Aum Supreme Truth, the doomsday cult that carried out a deadly nerve gas attack in the Tokyo subway system in 1995, is still recruiting members, making money and--with the release from jail this morning of Fumihiro Joyu--getting back a leader who could give the group new strength, according to Japanese analysts and a government report.

As the trials of cult founder Shoko Asahara and dozens of his followers on murder, kidnapping and other charges drag on, Aum has continued to run profitable businesses in personal computers, publishing and construction, and to "recover" members who had left the cult, according to a report released last week by the Public Security Investigation Agency, an arm of the Justice Ministry.

Aum's personal computer sales generated a $68 million profit last year, the report said. Aum also has used the personals section of Internet pages as a way to try to recruit new members and has launched an Internet home page in English.

Aum is estimated to have about 2,000 followers in Japan today, compared to the 10,000 it claimed at the time five of its top members released deadly sarin gas into the Tokyo subway system during morning rush-hour on March 20, 1995, killing 12 people and injuring more than 5,000.

Hundreds of its members were arrested, and the cult was stripped of its religious status, forcing it into bankruptcy the following year. Although Aum was widely reviled, it waged a successful public relations campaign to avoid being outlawed under a 1952 anti-subversion law. A panel ruled that there was no reason to believe the group still posed a threat to society, and there was not enough public support to apply the anti-subversion law in a country that had been subject to abusive police powers before and during World War II.

However, two new laws went into effect Monday that are aimed at giving police more power to monitor the group's activities and to help compensate victims of its crimes.

Aum campaigned vigorously against passage of the laws, announcing on Sept. 30 that it was temporarily suspending all activities and shutting down its branches while it conducted an internal review. On Dec. 1, it admitted for the first time that its members were involved in the subway attack and said it would offer compensation to families of the victims of that attack, and others. Aum was criticized, however, for not apologizing for the attacks.

Last Sunday, an Aum representative took that additional step. The acting leader, Tatsuko Muraoka, went to the home of a victim of an Aum gas attack in Matsumoto City that killed seven people in 1994 and apologized.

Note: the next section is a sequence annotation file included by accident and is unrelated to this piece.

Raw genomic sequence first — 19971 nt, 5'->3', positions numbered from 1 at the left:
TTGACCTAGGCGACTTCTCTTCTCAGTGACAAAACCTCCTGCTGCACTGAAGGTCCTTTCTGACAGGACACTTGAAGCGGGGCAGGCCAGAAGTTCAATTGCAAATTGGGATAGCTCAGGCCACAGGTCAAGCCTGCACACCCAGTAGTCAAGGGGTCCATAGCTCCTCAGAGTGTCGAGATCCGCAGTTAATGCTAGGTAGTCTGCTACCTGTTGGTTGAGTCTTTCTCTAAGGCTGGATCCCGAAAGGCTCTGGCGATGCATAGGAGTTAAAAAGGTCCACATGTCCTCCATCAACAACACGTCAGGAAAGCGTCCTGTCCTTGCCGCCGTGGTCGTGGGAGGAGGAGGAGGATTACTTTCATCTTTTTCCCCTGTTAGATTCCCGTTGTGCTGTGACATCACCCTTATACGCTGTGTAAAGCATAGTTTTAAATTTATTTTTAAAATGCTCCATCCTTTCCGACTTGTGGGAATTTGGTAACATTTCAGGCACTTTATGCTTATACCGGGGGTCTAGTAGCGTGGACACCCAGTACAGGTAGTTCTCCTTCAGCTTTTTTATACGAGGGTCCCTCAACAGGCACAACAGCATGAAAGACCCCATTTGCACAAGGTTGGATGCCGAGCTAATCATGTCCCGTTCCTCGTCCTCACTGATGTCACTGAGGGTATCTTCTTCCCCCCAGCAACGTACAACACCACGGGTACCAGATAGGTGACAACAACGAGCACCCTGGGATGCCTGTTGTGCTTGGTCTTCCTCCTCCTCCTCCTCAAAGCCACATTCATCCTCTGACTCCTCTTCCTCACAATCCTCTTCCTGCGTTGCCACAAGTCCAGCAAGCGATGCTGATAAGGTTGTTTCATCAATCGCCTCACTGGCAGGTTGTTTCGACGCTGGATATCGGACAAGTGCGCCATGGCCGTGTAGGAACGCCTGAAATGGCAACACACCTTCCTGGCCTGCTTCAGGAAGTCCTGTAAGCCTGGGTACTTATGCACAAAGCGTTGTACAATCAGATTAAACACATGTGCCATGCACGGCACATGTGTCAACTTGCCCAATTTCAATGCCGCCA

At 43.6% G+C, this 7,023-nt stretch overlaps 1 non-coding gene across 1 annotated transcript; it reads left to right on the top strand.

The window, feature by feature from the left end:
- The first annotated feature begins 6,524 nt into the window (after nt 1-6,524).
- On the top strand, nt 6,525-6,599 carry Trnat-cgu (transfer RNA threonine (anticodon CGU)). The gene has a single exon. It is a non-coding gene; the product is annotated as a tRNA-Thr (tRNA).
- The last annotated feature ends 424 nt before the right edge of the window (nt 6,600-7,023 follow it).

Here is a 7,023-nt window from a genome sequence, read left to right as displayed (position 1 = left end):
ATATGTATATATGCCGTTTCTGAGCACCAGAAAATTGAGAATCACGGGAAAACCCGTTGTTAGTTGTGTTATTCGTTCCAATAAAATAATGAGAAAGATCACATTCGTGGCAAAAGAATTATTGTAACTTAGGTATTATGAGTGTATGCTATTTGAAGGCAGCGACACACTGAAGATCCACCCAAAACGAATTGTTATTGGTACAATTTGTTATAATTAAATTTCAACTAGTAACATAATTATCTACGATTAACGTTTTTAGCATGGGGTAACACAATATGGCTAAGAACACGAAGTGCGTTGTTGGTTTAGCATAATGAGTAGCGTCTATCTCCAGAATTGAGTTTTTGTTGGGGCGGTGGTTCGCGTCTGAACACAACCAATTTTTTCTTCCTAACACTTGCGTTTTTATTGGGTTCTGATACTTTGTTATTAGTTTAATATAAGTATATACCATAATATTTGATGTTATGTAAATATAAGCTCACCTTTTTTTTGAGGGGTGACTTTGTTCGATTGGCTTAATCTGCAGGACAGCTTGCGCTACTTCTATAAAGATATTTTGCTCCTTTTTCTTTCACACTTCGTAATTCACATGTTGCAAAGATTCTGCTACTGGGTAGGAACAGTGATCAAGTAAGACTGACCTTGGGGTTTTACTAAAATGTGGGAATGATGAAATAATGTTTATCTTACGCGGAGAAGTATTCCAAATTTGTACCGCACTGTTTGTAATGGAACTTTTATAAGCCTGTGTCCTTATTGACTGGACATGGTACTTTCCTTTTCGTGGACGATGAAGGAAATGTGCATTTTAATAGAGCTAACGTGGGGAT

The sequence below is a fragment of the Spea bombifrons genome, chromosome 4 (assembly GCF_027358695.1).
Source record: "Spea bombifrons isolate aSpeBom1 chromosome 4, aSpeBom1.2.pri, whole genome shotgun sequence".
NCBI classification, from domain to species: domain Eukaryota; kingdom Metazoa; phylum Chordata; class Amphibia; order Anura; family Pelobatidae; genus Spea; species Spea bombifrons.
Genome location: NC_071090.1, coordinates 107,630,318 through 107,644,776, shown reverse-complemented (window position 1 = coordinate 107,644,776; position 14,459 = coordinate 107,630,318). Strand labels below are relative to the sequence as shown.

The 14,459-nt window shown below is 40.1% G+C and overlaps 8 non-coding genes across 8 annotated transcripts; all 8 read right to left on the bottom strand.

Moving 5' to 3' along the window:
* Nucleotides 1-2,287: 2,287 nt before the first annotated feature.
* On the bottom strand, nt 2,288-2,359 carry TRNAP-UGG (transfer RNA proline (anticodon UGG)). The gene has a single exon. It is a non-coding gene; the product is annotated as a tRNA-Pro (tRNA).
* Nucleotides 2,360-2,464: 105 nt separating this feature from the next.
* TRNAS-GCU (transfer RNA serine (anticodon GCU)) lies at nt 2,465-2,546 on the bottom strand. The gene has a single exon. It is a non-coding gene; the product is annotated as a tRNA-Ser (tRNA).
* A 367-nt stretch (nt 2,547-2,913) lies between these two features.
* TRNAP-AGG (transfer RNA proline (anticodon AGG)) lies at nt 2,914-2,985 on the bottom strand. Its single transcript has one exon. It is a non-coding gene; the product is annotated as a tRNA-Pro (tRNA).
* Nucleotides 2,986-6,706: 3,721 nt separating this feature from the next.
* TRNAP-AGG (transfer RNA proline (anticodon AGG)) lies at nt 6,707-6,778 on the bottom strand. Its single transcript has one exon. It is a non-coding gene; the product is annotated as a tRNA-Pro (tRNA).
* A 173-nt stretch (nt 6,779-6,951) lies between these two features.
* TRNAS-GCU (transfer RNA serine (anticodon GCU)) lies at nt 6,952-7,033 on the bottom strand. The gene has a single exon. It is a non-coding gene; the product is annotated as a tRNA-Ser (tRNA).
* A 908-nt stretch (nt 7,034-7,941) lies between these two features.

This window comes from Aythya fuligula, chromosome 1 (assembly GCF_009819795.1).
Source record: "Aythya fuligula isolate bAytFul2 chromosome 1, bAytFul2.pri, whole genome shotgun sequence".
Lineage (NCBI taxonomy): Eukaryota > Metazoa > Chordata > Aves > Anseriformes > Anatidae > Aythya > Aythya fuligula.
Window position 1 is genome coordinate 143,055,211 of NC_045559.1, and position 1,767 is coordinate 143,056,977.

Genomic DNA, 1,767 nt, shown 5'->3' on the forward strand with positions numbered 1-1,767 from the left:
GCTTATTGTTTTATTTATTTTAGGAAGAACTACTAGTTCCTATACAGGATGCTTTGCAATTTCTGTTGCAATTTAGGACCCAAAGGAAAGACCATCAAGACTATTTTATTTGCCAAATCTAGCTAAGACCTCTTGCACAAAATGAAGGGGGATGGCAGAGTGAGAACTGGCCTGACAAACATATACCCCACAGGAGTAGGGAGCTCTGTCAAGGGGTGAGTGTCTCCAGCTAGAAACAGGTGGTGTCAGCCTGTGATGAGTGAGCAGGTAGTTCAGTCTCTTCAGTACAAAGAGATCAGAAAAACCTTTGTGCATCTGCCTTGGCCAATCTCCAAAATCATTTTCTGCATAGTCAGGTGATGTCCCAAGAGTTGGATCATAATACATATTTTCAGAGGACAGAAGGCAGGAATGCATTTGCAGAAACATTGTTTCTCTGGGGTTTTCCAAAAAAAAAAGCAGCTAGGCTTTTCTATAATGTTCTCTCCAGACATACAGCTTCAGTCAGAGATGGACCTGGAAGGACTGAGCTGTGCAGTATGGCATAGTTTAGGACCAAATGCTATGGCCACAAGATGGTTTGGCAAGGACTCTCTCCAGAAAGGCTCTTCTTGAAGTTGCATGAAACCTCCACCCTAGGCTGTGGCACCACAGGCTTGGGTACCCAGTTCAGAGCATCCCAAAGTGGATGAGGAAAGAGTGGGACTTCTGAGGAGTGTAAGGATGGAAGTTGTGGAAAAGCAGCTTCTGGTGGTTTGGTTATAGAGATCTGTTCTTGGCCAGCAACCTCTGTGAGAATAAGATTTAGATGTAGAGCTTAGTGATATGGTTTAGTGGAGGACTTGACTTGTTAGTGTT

"If they had admitted the responsibility on the crimes, and if they had made an apology earlier, the way of deliberation of anti-Aum bills in [parliament] might have been different," said Shoko Egawa, an author and expert on Aum.

The new law would require Aum to report its activities every three months, and give police authority to inspect Aum facilities without warrants. Police applied Monday for permission to put the measure into effect, but before they can act a seven-member panel of judges, lawyers and academics must decide whether such a law can be applied to Aum.

Citizens' groups in communities around Japan that have been fighting the presence of Aum in their neighborhoods welcomed the law, hoping police will now relieve them of round-the-clock vigils monitoring--and in some cases blocking--entrances to buildings known to be used by Aum.

But other opponents of Aum worry that strengthening legal curbs on the group simply force it underground and make it harder for authorities to monitor its activities. "Their personal computer sales division was heavily criticized, so they are switching the emphasis from hardware to software," said Egawa. "Software sales can be dome from home, and it will be difficult to grasp who they are and what they do."

Into this struggle comes Fumihiro Joyu, described as second in rank to Asahara, the bearded, nearly blind guru who was arrested in 1995 and is being tried on 17 charges.

At the height of Aum's popularity, Joyu headed its Moscow offices and preached to an estimated 30,000 Russian followers. He returned to Japan to serve as Aum's spokesman after the subway attack and was a familiar face in newspapers and on television, declaring Aum's innocence.

Last June, as his imprisonment for perjury neared an end, he wrote a letter to Aum executives stating his intention to return to full participation in the sect upon his release, according to the Public Security Investigation Agency report. Earlier, the report said, in an appeal to Japan's political leaders aimed at staving off passage of the new laws, he wrote that he would "try to solve problems between Aum and local people and try my best to make sure followers observe various regulations and laws."

"A lot of attention will be paid to how Joyu will guide Aum after he gets out," the report said.

Special correspondent Akiko Yamamoto contributed to this report.

CAPTION: Passersby glimpse Aum founder Shoko Asahara on television during a segment of his trial in 1996.

CAPTION: Shoko Asahara, as pictured in 1990, five years before the subway attack.